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NASA Sees Massive Winter Storm Moving East

Winter Storm Photo - NOAA GOES-West
NOAA's GOES-West satellite captured this photo of the winter storm on Jan. 21, 2016, at 10 a.m. EST. (Image credit: NASA/NOAA GOES Project)

A massive winter storm that is expected to bring snow and ice to the eastern United States in the next 48 hours dwarfs the central part of the country in a new satellite image.

The National Oceanic and Atmospheric Administration's GOES-West satellite spotted this cloudy view of the large storm near the Gulf Coast today (Jan. 21) at 10 a.m. EST. (The satellite photo also spied a separate storm swirling over the Pacific Ocean.)

The NASA-NOAA Suomi NPP satellite captured another view of the looming winter storm yesterday (Jan. 20) at 2:30 p.m. EST, showing clouds and snow cover stretching from northern Texas into the Great Lakes states. The low-pressure system, which originated in the Eastern Pacific, is headed toward the mid-Atlantic states. The National Weather Service is warning of a potentially "crippling" snowstorm in those areas tomorrow and Saturday. [VIDEO: Watch the Developing Storm from Space]

The NASA-NOAA Suomi NPP satellite captured this view of a massive winter storm yesterday (Jan. 20) at 2:30 p.m. EST. (Image credit: NASA Goddard Rapid Response)

Much of the East, from as far south as northern Georgia to as far north as New York City, is under weather alert, ranging from winter storm warnings in eastern Tennessee, Kentucky and western North Carolina to a blizzard watch in Washington, D.C, Baltimore and up the I-95 corridor through New Jersey.

"At this moment, this still looks like it's going to be northern Virginia and Maryland's most memorable snow," said David Robinson, the state climatologist of New Jersey. "A question remains just where exactly the heaviest snowfall totals will fall, just where the strongest winds will be and where the coastal flooding will be worst."

NOAA's GOES-West satellite captured this photo of the winter storm on Jan. 21, 2016, at 10 a.m. EST. (Image credit: NASA/NOAA GOES Project)

The storm will track across the Tennessee Valley tonight and Friday, ultimately hitting the mid-Atlantic states Saturday, with lessening snow expected by Sunday. Storms like the one bearing down on the eastern United States typically have a band of heavy snowfall about 100 miles (161 kilometers) wide, Robinson told Live Science. North of this band, precipitation peters out, leading to low overall totals. South of this band, temperatures are warm enough that snow turns to rain.

"This is a multifaceted nor'easter, as they all tend to be, laden with strong wind and impacts on the coast and heavy precipitation of one form or another," Robinson said.

El Niño's influence may also be at play, Robinson said. The storm "fits the pattern of volatility that we often see in weather, really across the country, during an El Niño winter," he said.

The winter of 2015-2016 has so far been marked by an active storm pattern in the western United States, with unseasonably warm temperatures and unusual midwinter thunderstorms in the South. In late December and early January, the Mississippi River flooded to levels not seen since 1993, thanks to heavy snows and rainfall in the western and central parts of the country. A rare December tornado outbreak from Indiana to Alabama killed 13 people between Dec. 23 and Dec. 25.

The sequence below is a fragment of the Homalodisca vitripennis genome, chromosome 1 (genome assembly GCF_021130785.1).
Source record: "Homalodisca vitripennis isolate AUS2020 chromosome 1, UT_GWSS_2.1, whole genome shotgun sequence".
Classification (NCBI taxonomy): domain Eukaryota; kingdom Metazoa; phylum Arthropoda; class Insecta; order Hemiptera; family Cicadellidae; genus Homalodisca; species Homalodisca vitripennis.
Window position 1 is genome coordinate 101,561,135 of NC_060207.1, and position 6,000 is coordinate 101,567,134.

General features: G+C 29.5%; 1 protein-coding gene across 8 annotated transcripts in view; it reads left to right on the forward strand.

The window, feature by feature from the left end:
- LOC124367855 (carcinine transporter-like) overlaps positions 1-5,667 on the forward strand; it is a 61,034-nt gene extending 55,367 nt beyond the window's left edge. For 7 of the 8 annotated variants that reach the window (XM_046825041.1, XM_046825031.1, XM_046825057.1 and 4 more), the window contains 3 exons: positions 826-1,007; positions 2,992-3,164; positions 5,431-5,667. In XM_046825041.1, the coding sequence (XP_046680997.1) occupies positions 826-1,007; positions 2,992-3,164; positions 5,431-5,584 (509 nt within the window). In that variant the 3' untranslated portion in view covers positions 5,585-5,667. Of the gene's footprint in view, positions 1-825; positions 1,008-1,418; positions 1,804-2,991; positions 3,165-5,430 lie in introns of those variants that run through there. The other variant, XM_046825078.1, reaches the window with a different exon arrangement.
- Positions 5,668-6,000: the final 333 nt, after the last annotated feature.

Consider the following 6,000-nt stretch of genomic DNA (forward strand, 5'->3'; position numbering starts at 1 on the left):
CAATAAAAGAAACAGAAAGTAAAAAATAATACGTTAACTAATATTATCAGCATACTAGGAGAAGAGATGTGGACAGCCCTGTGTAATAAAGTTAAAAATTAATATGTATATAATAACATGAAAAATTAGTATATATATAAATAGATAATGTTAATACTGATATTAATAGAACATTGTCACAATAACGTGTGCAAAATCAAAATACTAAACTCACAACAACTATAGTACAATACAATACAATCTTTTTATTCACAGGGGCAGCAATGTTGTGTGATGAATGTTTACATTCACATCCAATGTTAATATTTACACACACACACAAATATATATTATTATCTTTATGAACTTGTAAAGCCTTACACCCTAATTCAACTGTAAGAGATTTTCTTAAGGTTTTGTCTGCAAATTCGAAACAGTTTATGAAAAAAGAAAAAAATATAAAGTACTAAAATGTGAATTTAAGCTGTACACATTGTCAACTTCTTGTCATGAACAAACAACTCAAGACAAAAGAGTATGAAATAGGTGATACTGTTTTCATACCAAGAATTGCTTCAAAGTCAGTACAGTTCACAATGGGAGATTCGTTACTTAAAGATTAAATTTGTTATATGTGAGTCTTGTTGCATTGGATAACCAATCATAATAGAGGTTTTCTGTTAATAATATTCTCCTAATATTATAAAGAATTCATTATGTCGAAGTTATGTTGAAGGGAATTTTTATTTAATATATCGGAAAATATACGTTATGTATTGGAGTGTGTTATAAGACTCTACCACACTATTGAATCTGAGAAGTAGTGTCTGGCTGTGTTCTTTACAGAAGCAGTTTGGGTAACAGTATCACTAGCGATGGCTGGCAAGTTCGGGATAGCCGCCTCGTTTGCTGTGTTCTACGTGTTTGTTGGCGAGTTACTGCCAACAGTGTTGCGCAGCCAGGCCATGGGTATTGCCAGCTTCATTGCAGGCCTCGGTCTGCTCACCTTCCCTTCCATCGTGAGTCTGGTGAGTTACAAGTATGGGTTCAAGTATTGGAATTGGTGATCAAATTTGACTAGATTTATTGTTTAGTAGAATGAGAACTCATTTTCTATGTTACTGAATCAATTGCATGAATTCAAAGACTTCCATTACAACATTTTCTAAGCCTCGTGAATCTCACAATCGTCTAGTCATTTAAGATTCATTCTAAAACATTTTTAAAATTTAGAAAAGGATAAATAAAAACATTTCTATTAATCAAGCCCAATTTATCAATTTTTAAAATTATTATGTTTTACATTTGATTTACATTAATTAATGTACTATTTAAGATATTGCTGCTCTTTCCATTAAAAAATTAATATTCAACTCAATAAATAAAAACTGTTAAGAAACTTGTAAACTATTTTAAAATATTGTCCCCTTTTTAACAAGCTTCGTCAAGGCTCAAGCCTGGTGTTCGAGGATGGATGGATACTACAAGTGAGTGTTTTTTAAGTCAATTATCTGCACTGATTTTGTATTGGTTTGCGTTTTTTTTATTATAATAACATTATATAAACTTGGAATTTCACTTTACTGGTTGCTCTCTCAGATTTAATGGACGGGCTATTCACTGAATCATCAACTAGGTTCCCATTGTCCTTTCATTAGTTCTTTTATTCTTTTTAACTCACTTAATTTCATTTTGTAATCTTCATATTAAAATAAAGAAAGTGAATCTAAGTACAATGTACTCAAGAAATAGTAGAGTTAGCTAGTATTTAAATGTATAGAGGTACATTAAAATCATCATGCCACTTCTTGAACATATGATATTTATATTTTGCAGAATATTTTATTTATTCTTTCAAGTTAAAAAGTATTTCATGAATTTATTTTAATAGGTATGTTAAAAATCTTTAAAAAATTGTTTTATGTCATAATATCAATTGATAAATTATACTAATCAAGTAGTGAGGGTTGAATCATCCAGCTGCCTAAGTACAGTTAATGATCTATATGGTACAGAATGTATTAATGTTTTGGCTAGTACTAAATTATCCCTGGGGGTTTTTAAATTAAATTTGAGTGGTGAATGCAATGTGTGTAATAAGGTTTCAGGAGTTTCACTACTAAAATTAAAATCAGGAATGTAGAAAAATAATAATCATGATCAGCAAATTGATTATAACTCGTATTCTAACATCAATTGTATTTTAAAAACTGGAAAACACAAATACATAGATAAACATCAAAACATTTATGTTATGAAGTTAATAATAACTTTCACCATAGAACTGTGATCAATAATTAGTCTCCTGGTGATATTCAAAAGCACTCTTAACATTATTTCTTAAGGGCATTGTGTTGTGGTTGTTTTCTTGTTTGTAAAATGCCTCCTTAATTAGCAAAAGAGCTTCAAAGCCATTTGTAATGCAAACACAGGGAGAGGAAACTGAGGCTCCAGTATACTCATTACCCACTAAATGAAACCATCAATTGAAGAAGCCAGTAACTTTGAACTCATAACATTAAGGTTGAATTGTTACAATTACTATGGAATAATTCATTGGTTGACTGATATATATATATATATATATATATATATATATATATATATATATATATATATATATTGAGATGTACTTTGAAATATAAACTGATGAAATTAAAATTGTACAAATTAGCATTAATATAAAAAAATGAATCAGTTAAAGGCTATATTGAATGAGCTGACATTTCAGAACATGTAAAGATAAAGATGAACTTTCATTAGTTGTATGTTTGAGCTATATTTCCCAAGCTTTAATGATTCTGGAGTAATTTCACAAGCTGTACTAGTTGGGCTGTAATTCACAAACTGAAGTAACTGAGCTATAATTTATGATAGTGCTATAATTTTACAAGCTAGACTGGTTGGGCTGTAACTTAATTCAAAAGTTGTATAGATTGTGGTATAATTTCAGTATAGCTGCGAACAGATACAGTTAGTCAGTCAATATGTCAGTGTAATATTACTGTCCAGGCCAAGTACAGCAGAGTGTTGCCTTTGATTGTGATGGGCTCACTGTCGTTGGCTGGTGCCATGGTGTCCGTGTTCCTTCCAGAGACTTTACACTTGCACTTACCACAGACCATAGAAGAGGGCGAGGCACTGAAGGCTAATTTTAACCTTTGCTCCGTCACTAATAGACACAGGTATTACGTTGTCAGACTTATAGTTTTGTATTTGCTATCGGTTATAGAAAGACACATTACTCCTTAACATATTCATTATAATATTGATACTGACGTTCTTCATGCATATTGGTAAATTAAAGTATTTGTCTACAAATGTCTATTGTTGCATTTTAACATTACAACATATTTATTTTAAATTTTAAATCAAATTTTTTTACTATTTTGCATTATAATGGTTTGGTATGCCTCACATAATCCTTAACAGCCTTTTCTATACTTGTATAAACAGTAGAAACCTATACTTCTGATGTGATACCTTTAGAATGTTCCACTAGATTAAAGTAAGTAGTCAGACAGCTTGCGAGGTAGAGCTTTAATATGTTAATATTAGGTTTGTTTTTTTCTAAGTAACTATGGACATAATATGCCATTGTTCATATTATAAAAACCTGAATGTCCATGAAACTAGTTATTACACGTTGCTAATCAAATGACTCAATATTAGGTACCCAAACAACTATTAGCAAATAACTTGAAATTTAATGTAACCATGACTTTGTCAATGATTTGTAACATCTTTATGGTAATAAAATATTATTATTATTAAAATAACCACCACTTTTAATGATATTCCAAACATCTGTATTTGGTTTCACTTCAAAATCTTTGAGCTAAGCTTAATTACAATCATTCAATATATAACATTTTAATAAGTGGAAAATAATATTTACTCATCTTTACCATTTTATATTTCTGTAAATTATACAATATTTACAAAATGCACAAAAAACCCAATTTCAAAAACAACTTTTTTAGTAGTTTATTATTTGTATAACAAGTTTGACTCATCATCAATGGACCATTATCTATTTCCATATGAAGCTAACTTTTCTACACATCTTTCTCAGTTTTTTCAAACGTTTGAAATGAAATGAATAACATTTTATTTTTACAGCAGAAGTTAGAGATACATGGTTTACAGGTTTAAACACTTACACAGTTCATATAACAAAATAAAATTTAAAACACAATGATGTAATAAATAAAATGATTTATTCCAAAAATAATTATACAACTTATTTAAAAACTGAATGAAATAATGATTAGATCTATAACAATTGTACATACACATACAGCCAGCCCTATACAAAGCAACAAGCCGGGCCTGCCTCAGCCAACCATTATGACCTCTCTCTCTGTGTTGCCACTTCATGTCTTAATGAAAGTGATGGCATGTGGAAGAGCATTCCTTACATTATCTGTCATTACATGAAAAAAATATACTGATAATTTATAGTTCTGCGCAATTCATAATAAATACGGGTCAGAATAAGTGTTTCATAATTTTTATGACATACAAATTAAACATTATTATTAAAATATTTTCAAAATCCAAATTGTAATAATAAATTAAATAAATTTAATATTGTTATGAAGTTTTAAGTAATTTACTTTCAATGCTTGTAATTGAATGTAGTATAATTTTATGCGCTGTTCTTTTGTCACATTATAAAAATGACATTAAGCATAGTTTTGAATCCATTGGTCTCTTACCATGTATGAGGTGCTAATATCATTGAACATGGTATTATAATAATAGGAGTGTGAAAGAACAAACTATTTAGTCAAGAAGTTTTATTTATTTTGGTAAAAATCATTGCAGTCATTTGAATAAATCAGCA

Meanwhile, warm temperatures made Christmas a balmy holiday for many on the East Coast. New York City experienced its warmest Christmas on record, with temperatures reaching 66 degrees Fahrenheit (19 degrees Celsius). On Christmas Eve, the mercury hit 72 degrees F (22 degrees C) at LaGuardia Airport in New York, breaking a 76-year record. The previous high temperature that day, according to NOAA's National Centers for Environmental Information, was 63 degrees F (17 degrees C).

Ice, wind and floods

If volatility is a feature of El Niño winters in the United States, so is an active East Coast storm track, Robinson said.

"We have seen coastal storms aplenty during El Niño winters," he said. Those storms don't always translate to snow, though, he added. Some mid-Atlantic El Niño years have been virtually snow-free, while others have seen large snowstorms.

Regardless of snow totals, the incoming storm is likely to be a major event, meteorologists say. Forecasts predict water levels 3 to 4 feet higher than normal along the New Jersey coast down into Delaware, Robinson said, and winds could gust more than 60 mph (96.5 km/h).

Washington, D.C., and the surrounding area is under a blizzard warning, with about 24 inches (60 centimeters) of snow expected for the capital city and 24 to 30 inches (60 to 76 cm) in the western suburbs, according to the National Weather Service. Gusty winds, ice and up to a foot (30 cm) of snow are expected in Kentucky. Detailed regional weather advisories and forecaster discussions can be found at

Follow Stephanie Pappas on Twitter and Google+. Follow us @livescience, Facebook & Google+. Original article on Live Science.

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Stephanie Pappas
Stephanie interned as a science writer at Stanford University Medical School, and also interned at ScienceNow magazine and The Santa Cruz Sentinel. She has a bachelor's degree in psychology from the University of South Carolina and a graduate certificate in science writing from the University of California, Santa Cruz. To find out what her latest project is, you can follow Stephanie on Google+.